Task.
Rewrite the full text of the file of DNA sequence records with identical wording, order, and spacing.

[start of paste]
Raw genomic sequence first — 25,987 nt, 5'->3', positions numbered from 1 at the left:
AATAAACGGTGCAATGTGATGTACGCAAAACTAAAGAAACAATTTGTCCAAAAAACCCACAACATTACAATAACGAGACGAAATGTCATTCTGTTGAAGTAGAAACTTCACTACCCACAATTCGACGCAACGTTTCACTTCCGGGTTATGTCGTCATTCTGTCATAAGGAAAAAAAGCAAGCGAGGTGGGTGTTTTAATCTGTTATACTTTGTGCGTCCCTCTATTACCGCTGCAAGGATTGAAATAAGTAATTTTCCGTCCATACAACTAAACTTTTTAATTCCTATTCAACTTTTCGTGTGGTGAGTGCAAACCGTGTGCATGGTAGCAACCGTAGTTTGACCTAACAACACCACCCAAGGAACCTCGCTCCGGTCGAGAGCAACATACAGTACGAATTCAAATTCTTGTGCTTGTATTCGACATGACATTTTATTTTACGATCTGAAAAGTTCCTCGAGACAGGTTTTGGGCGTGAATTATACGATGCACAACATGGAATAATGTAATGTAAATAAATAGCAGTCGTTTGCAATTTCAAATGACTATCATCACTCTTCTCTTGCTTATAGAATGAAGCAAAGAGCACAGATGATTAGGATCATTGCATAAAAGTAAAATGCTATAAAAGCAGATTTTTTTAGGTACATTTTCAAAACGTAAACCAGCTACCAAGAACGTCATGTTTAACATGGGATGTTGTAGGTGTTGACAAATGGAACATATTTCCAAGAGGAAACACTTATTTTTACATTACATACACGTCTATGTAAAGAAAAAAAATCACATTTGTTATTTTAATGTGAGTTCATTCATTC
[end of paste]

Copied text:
Raw genomic sequence first — 25,987 nt, 5'->3', positions numbered from 1 at the left:
AATAAACGGTGCAATGTGATGTACGCAAAACTAAAGAAACAATTTGTCCAAAAAACCCACAACATTACAATAACGAGACGAAATGTCATTCTGTTGAAGTAGAAACTTCACTACCCACAATTCGACGCAACGTTTCACTTCCGGGTTATGTCGTCATTCTGTCATAAGGAAAAAAAGCAAGCGAGGTGGGTGTTTTAATCTGTTATACTTTGTGCGTCCCTCTATTACCGCTGCAAGGATTGAAATAAGTAATTTTCCGTCCATACAACTAAACTTTTTAATTCCTATTCAACTTTTCGTGTGGTGAGTGCAAACCGTGTGCATGGTAGCAACCGTAGTTTGACCTAACAACACCACCCAAGGAACCTCGCTCCGGTCGAGAGCAACATACAGTACGAATTCAAATTCTTGTGCTTGTATTCGACATGACATTTTATTTTACGATCTGAAAAGTTCCTCGAGACAGGTTTTGGGCGTGAATTATACGATGCACAACATGGAATAATGTAATGTAAATAAATAGCAGTCGTTTGCAATTTCAAATGACTATCATCACTCTTCTCTTGCTTATAGAATGAAGCAAAGAGCACAGATGATTAGGATCATTGCATAAAAGTAAAATGCTATAAAAGCAGATTTTTTTAGGTACATTTTCAAAACGTAAACCAGCTACCAAGAACGTCATGTTTAACATGGGATGTTGTAGGTGTTGACAAATGGAACATATTTCCAAGAGGAAACACTTATTTTTACATTACATACACGTCTATGTAAAGAAAAAAAATCACATTTGTTATTTTAATGTGAGTTCATTCATTC